Finally, one major reason I’m so concerned about what’s happening in China is because it adds a huge element of geopolitical risk to the global equation and greatly increases the likelihood of worldwide conflict.
    Tomorrow’s piece will focus on this angle.
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    Nother big battle raging in Syria.. mass media doesn’t barely mention it anymore.. too busy with trump stuff..if the goal of invading Iraq was to throw the region into chaos creating a never ending war while lining the pockets of the military industrial complex back home.. mission accomplished!

    —————

    The Iraq War: Fifteen Years Later


    February 17, 2018Guest

    [COLOR=rgba(0, 0, 0, 0.65098)][/COLOR]
    by James J. Zogby
    Over the next few weeks, I want to take a look back to February and March of 2003, to those fateful days leading up to the Bush administration’s disastrous invasion and occupation of Iraq. I remember all too well the lies that were told, the hysteria that was created, the bullying tactics that were used to silence debate, and the mass mobilization that was organized in opposition to the war.
    In the end, then President George W. Bush ignored American public opinion and the sage advice of senior Republican statement like former Secretary of State James Baker and former National Security Advisor Brent Scowcroft and invaded Iraq leading to the most consequential disaster in recent US history.
    The Iraq war has had a staggering impact that continues to grow over time. The magnitude of this disaster can be measured in lost lives, treasure, capacity, and prestige.
    From 2003 to the formal withdrawal of US fighting forces in 2011, the war took the lives of 4,500 Americans and well over 150,000 Iraqi civilians. And more than 600,000 US thousand veterans of these wars are now registered as disabled. To fully understand the war’s impact, however, we must also factor in the number of young men and women, who after multiple tours in Iraq and Afghanistan (400,000 served three or more tours of duty in these two wars) have returned home suffering from post-traumatic shock disorder (PTSD)—about 10% of veterans suffer from PTSD. A great number of them have tragically joined the ranks of the homeless or the addicted or they have committed suicide. Studies show that on an average night almost 40,000 veterans are homeless. And in recent years, the average number of suicides among this group of PTSD veterans is a staggering 22 per day—meaning that more young veterans of these two wars die each year at their own hands out of despair than died in battle in both wars combined.
    The direct costs of the wars in Iraq and Afghanistan have been estimated to be almost two trillion dollars, with trillions more needing to be factored in to cover the long-term health care and disability payments to the wars’ veterans.
    The two long unwinnable wars resulted in grounding down and exhausting the US military. It also demonstrated their inability to decisively beat insurgencies and resistance movements. This proved demoralizing to US troops and also established the limits of the world’s most powerful and expensive military machine.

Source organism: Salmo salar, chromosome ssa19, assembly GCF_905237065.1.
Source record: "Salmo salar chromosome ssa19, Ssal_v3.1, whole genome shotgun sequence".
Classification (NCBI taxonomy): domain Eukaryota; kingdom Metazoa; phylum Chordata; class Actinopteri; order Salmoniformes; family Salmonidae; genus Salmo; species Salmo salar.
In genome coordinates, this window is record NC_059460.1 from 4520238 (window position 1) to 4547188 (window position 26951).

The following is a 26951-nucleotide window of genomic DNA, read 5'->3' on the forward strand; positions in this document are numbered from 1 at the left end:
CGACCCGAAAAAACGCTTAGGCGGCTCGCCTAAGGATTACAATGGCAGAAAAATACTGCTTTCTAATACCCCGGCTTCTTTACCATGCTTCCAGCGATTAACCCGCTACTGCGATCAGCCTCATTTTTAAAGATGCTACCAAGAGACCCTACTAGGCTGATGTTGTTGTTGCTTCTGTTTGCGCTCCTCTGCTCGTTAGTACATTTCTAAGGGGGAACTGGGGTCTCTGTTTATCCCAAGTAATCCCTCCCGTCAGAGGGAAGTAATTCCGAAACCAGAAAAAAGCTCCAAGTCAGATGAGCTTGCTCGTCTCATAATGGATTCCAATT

At the same time, the Bush administration’s reckless and arrogant unilateralism (“you’re either with us or against us”) caused friction with allies and contempt for public opinion world-wide. By the end of the Bush administration, US favorable ratings were at their lowest point, worldwide. US abhorrent behaviors exhibited during the war (Abu Ghraib, torture, Guantanamo, etc) also fueled extremist currents giving new life to al Qaeda which, though routed in Afghanistan, metastasized, spreading their anti-American hate across many continents. And the weakened and depleted US military spawned the unforeseen consequence of enabling the emergence of multiple and competing regional powers who were emboldened to expand their influence.
    Of course, it wasn’t supposed to be that way. As envisioned by the wars’ main protagonists, the neoconservative “Project for a New American Century,” a decisive US victory in a war like the one they encouraged in Iraq was needed to secure American hegemony in the New World Order. They worried that at the end of the Cold War the US had to project decisive strength to dissuade any would-be competitors. After a display of overwhelming force, they were convinced that the danger of a multi-polar world could be averted and the 21st Century would be an American Century.
    As they rushed to war, the Bush administration and its neoconservative acolytes engaged in a massive propaganda campaign of lies to win support for an invasion. When I say that they lied, I don’t mean their fabricated case about Saddam’s “nuclear program” or their false efforts to portray the Iraqi regime as the region’s principle sponsor of terror—this was the brief presented by then Secretary of State Colin Powell at the United Nations in his failed effort to win international backing for the invasion. No, the more serious lies they told were done so in their effort to sell the war to the American as an easy, cheap, and lofty venture.